Shortly thereafter we get a scene of Gere and Rider walking hand in hand through a leaf covered landscape. It is as beautiful as it is symbolic, considering his age and her health. The opening scene of Central Park certainly romanticizes New York in the fall. I was reminded of when Billy Crystal and Meg Ryan walk past fall foliage in that scene from When Harry Met Sally (1989). Why do so many romantic films bring me back to that movie?
I once considered Gere a variation of Cary Grant as he also is aging gracefully on screen. This role is, however, without much dignity, especially when he comes to the Halloween costume party dressed as a dog. Will also loses all kinds of points when he has sex with an ex-girlfriend at a party that he brought Charlotte to. Will barely gives his long lost adult daughter any of his time. He even has a horribly stupid line when he describes Charlotte’s mother as being a, “Democrat but incredibly snobbish.” As if that combination is somehow rare.
To get back together with Charlotte, he begs her, “Will you let me love you? Please. Please. Let me try again.” I would have cheered had she thrown his ass out. He does not love anyone or thing but himself. Oh sure, the point of this story is that he comes to love Charlotte, but whoop-de-friggin-doo. He is not a likeable character and deserves nothing but heartache.
Sam Trammell has a small role as Charlotte’s gay friend. It is a mostly insignificant part but considering that this is a love story about a terminally ill young woman; I found it interesting that the most successful film Sam Trammell would appear in, after many television appearances, is The Fault in Our Stars (2014), about a terminally ill young woman.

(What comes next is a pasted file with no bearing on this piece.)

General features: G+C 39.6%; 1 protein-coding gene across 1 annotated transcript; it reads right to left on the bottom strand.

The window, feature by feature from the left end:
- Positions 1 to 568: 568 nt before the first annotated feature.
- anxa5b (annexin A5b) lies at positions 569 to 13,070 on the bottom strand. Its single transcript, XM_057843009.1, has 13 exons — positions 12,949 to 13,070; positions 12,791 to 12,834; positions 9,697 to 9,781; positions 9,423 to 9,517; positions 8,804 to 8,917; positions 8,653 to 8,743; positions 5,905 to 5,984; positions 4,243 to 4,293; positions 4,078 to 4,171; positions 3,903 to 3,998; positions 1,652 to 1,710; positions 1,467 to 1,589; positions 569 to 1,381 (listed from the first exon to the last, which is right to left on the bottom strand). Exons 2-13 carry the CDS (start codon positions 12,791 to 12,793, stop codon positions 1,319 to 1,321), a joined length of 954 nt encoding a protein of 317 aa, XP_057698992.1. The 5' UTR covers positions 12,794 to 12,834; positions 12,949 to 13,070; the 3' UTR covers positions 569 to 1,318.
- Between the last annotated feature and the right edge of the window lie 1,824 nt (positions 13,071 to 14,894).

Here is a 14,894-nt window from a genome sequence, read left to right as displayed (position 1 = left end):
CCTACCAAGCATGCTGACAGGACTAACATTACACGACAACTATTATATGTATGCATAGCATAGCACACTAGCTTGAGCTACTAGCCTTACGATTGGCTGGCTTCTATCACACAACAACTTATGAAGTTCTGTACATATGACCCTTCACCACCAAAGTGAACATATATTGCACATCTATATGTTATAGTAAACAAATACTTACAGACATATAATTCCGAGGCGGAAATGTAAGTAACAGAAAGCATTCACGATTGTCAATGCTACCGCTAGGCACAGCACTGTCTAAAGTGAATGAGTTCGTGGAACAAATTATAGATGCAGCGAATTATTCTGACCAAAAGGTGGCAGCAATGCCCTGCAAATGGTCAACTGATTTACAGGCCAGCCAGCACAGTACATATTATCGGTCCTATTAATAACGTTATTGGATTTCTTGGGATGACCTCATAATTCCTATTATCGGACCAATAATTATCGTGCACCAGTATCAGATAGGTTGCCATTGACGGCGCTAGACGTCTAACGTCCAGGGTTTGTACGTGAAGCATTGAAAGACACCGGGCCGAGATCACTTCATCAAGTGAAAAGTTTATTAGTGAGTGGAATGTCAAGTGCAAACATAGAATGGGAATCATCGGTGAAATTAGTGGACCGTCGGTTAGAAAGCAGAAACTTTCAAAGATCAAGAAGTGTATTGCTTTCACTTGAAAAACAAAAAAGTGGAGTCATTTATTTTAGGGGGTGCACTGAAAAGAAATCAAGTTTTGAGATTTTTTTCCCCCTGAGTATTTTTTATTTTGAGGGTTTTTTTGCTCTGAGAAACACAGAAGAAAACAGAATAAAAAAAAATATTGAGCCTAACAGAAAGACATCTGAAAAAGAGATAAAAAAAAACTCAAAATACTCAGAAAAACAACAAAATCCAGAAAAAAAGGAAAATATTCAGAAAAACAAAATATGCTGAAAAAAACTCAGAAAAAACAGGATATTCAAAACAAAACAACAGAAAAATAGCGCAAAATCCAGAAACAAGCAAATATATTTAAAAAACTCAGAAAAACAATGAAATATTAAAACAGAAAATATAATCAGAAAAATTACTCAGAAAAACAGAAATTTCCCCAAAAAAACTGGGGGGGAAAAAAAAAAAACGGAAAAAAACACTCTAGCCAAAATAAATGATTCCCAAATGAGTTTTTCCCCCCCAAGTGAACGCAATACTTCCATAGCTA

Autumn in New York is a depressing love story that has nowhere to go. They are not meant to be together, and we learn early on that it will not last. What are we intended to get out of this and most importantly, where in the hell was Frank Sinatra’s version of "Autumn in New York" on the soundtrack?
Winona Ryder and Richard Gere in Autumn in New York.
Autumn in New York works way too hard at being tragic. Aging womanizer meets beautiful but terminal woman who's fond of butterflies, long strolls through the leaves in Central Park, and Emily Dickinson. Yeah it's pretty sappy. This woman teaches the man to love something other than himself. Although it's billed as a love story, Autumn in New York is really the tale of one man's atonement for leading such a selfish life. By the end of the movie he's a changed man.
The age difference isn't the probolem so much as the fact that Gere and Ryder don't exactly send sparks flying with their chemistry together. They may look like movie stars but in several scenes they demonstrate how limited both of their acting ranges are. I'm thinking specifically of their big confrontation/make up scene, which falls completely flat. And I thought it was a little creepy that Will used to date Charlotte's mother, and somehow remained good friends with Charlotte's grandmother even after he got another woman pregnant while he was with Charlotte's mom.
This now grownup illegitimate daughter shows up out of the blue, pregnant. Thanks to Charlotte's love, Will finally accepts responsibility for his actions and starts behaving like a grown man and not a horny adolescent. But first Charlotte must die in time honored tear-jerker fashion.
Autumn in New York isn't a completely awful movie but the script never rises above the banal and it never met a cliché it didn't like. Both my brothers mentioned the poorly written dialogue. This includes the doomed lovers' habit of reciting lines from sappy love poems to each other. This movie would have been better off silent. The creaky melodramatic plot is a relic from that era anyway.
I'm trying to find something positive to say about this movie and the only thing I can come up with is the presence of the late great Elaine Stritch. She brings her considerable acting chops to the role of Charlotte's grandmother, adding some much needed color to the drab proceedings in her few scenes, but there's only so much she can do.
Autumn in New York aims for the ranks of such classic tragic screen romances as Dark Victory, Love Story, and Terms of Endearment but it falls far short of its target. It's not even as good as Stepmom.
Photos © Copyright United Artists (2000)